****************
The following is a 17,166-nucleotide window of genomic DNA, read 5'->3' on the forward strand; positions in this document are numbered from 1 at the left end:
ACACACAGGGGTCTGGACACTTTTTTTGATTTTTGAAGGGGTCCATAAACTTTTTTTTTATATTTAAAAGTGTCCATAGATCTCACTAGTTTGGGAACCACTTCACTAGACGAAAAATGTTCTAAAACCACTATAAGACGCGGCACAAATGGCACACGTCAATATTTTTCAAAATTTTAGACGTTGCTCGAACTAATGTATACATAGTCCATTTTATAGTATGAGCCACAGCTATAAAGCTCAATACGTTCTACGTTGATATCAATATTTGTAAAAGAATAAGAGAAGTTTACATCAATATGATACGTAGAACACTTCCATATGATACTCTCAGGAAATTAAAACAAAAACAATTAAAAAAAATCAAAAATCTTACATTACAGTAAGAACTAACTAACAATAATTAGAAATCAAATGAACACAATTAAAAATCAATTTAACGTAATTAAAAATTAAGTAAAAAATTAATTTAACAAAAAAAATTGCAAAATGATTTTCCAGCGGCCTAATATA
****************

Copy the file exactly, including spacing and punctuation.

The following is a 17,166-nucleotide window of genomic DNA, read 5'->3' on the forward strand; positions in this document are numbered from 1 at the left end:
ACACACAGGGGTCTGGACACTTTTTTTGATTTTTGAAGGGGTCCATAAACTTTTTTTTTATATTTAAAAGTGTCCATAGATCTCACTAGTTTGGGAACCACTTCACTAGACGAAAAATGTTCTAAAACCACTATAAGACGCGGCACAAATGGCACACGTCAATATTTTTCAAAATTTTAGACGTTGCTCGAACTAATGTATACATAGTCCATTTTATAGTATGAGCCACAGCTATAAAGCTCAATACGTTCTACGTTGATATCAATATTTGTAAAAGAATAAGAGAAGTTTACATCAATATGATACGTAGAACACTTCCATATGATACTCTCAGGAAATTAAAACAAAAACAATTAAAAAAAATCAAAAATCTTACATTACAGTAAGAACTAACTAACAATAATTAGAAATCAAATGAACACAATTAAAAATCAATTTAACGTAATTAAAAATTAAGTAAAAAATTAATTTAACAAAAAAAATTGCAAAATGATTTTCCAGCGGCCTAATATA